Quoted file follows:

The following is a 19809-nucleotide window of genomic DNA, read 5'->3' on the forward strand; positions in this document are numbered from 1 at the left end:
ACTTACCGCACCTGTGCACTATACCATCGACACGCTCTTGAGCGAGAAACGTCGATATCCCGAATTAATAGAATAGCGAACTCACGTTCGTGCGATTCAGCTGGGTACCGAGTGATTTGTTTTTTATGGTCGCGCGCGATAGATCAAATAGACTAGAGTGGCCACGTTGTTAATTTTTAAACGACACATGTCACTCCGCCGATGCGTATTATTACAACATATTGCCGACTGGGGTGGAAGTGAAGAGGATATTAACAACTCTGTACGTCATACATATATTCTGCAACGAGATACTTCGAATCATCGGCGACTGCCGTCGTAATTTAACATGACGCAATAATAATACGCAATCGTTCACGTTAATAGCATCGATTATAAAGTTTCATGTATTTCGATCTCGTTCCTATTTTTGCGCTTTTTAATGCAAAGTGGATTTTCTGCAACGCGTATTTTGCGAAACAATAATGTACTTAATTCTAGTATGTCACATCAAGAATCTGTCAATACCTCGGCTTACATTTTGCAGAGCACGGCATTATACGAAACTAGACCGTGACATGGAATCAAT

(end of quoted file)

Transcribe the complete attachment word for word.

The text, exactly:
The following is a 19809-nucleotide window of genomic DNA, read 5'->3' on the forward strand; positions in this document are numbered from 1 at the left end:
ACTTACCGCACCTGTGCACTATACCATCGACACGCTCTTGAGCGAGAAACGTCGATATCCCGAATTAATAGAATAGCGAACTCACGTTCGTGCGATTCAGCTGGGTACCGAGTGATTTGTTTTTTATGGTCGCGCGCGATAGATCAAATAGACTAGAGTGGCCACGTTGTTAATTTTTAAACGACACATGTCACTCCGCCGATGCGTATTATTACAACATATTGCCGACTGGGGTGGAAGTGAAGAGGATATTAACAACTCTGTACGTCATACATATATTCTGCAACGAGATACTTCGAATCATCGGCGACTGCCGTCGTAATTTAACATGACGCAATAATAATACGCAATCGTTCACGTTAATAGCATCGATTATAAAGTTTCATGTATTTCGATCTCGTTCCTATTTTTGCGCTTTTTAATGCAAAGTGGATTTTCTGCAACGCGTATTTTGCGAAACAATAATGTACTTAATTCTAGTATGTCACATCAAGAATCTGTCAATACCTCGGCTTACATTTTGCAGAGCACGGCATTATACGAAACTAGACCGTGACATGGAATCAAT